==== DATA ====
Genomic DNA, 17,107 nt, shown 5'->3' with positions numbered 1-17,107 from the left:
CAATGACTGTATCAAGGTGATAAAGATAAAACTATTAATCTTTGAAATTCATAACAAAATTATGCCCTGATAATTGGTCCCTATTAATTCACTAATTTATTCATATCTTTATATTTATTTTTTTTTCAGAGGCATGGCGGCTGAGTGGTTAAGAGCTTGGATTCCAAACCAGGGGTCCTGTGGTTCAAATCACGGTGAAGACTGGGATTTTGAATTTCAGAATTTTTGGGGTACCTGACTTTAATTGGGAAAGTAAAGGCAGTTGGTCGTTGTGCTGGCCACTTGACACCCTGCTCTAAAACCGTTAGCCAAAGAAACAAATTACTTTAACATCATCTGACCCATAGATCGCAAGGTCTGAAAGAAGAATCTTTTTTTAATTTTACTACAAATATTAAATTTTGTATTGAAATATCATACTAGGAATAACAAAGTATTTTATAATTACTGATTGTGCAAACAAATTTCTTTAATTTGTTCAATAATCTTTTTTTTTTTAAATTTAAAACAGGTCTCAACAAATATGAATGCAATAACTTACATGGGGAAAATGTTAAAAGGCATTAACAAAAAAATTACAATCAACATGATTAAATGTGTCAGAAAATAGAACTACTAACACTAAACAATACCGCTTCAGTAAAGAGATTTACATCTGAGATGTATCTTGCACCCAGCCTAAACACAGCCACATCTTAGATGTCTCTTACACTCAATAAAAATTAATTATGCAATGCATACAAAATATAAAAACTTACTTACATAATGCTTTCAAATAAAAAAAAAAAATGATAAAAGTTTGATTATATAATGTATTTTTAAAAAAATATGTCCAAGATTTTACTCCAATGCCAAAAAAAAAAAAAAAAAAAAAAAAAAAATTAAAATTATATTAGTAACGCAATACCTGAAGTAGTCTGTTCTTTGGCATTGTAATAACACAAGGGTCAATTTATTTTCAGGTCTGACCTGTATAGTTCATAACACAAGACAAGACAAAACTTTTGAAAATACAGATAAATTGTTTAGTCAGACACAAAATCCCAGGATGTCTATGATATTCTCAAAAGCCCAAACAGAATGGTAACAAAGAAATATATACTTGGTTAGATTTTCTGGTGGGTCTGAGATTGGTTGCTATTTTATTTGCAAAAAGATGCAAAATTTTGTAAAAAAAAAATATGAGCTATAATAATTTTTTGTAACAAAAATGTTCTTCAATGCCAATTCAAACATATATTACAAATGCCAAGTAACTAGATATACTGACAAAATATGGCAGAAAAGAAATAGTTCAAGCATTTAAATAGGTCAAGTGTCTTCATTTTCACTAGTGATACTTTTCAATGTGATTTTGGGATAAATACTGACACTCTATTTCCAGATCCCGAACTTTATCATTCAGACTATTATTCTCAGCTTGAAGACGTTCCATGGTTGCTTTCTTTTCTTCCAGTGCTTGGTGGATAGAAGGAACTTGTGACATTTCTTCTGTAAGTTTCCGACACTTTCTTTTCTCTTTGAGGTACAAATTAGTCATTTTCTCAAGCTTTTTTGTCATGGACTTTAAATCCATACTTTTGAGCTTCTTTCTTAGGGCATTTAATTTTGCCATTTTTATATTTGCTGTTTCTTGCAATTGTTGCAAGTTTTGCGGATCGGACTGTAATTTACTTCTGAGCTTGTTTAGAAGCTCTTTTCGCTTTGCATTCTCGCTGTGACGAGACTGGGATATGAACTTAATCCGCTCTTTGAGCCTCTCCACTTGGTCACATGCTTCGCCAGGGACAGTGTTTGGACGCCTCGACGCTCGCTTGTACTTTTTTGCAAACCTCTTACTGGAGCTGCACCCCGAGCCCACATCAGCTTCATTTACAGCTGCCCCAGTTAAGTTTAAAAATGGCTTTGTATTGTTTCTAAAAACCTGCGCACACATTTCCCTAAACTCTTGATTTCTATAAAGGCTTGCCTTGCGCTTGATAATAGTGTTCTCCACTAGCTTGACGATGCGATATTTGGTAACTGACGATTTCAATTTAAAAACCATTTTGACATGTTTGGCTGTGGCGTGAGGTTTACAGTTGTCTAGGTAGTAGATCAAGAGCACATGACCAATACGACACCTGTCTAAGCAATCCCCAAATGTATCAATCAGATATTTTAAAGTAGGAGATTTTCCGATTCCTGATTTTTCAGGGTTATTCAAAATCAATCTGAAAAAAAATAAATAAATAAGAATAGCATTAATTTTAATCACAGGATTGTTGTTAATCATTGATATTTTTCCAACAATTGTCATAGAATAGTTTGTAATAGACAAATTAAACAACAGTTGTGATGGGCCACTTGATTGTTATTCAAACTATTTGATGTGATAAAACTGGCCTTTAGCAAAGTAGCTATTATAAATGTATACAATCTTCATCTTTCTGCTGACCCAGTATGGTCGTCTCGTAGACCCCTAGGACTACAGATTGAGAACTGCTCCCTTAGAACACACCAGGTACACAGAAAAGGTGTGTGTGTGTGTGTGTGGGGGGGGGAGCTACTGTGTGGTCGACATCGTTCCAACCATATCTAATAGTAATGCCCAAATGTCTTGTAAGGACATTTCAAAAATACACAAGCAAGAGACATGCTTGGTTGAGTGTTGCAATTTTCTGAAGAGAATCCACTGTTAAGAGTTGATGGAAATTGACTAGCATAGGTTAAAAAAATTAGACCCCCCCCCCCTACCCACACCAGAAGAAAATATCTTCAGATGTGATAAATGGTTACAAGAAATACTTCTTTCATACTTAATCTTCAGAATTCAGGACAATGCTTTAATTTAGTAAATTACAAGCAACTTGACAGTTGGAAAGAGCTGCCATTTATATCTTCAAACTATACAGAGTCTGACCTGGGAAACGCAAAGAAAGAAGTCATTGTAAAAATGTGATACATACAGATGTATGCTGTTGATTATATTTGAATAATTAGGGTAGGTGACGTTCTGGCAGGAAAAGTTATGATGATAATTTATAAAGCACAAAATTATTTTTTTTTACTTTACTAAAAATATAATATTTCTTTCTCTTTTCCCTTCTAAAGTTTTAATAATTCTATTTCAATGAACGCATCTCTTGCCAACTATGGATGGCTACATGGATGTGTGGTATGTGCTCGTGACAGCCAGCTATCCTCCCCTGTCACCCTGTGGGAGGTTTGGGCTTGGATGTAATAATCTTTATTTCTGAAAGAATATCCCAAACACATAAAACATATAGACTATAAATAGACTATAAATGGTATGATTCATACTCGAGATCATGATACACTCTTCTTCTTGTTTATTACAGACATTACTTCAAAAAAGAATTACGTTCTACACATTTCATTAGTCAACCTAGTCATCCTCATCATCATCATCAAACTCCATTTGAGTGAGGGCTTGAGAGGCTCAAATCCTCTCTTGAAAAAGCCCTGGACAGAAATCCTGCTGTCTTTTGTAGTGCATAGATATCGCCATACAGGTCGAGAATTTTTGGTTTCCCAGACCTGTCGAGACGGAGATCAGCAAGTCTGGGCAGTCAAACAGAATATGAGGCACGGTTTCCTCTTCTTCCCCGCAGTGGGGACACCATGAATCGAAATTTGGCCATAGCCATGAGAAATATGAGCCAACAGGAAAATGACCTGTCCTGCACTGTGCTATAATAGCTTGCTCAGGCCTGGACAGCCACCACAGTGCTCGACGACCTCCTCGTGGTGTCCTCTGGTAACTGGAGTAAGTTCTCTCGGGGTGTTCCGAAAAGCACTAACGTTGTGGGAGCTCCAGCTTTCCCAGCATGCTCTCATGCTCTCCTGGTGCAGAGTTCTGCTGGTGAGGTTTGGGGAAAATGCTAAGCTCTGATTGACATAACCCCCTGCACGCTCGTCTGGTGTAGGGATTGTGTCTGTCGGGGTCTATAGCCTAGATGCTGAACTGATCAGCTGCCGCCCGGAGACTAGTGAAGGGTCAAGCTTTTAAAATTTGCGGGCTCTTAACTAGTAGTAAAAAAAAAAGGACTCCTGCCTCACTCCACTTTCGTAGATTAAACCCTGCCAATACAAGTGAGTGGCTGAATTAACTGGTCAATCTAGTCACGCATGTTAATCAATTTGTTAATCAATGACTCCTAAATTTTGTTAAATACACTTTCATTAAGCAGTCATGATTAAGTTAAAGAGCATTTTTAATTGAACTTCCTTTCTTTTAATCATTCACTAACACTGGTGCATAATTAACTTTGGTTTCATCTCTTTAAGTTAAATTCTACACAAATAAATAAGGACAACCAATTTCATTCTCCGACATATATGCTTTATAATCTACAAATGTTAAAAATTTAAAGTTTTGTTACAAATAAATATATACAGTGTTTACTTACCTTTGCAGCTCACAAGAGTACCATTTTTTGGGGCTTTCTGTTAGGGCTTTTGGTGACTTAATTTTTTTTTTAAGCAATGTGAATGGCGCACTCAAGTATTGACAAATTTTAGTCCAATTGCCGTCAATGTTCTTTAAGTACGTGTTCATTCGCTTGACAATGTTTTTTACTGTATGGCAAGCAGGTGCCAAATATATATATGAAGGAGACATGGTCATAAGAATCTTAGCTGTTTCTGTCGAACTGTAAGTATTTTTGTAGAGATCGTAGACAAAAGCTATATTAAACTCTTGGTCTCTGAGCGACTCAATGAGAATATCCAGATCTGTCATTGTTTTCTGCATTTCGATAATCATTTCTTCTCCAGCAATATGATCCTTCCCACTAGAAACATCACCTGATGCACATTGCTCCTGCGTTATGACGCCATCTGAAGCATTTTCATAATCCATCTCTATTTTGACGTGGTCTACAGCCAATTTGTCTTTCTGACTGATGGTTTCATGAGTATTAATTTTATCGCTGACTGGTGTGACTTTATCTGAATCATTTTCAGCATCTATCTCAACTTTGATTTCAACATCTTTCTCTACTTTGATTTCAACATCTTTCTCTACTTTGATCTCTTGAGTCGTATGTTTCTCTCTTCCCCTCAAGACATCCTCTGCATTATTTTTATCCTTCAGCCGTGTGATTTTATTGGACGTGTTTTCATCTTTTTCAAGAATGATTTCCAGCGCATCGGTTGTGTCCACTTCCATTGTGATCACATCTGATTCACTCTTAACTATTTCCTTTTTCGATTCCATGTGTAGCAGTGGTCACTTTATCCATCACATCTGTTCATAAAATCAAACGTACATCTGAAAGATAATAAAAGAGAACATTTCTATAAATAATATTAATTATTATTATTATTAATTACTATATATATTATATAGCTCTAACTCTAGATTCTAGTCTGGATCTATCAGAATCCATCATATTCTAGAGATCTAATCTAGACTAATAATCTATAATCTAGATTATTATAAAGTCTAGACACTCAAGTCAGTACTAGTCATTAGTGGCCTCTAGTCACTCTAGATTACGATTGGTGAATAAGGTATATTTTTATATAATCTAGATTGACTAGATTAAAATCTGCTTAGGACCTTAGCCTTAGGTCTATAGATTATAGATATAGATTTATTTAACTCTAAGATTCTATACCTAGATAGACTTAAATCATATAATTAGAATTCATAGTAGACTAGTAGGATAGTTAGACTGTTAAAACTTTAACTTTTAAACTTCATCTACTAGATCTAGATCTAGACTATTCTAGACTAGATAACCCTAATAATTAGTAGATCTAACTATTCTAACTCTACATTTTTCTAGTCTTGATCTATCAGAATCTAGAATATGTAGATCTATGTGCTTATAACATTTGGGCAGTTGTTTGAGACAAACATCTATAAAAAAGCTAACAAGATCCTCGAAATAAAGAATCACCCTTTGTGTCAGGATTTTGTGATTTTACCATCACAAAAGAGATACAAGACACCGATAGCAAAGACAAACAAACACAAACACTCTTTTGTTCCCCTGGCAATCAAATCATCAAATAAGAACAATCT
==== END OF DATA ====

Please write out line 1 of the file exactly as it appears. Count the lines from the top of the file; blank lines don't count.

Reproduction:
Genomic DNA, 17,107 nt, shown 5'->3' with positions numbered 1-17,107 from the left: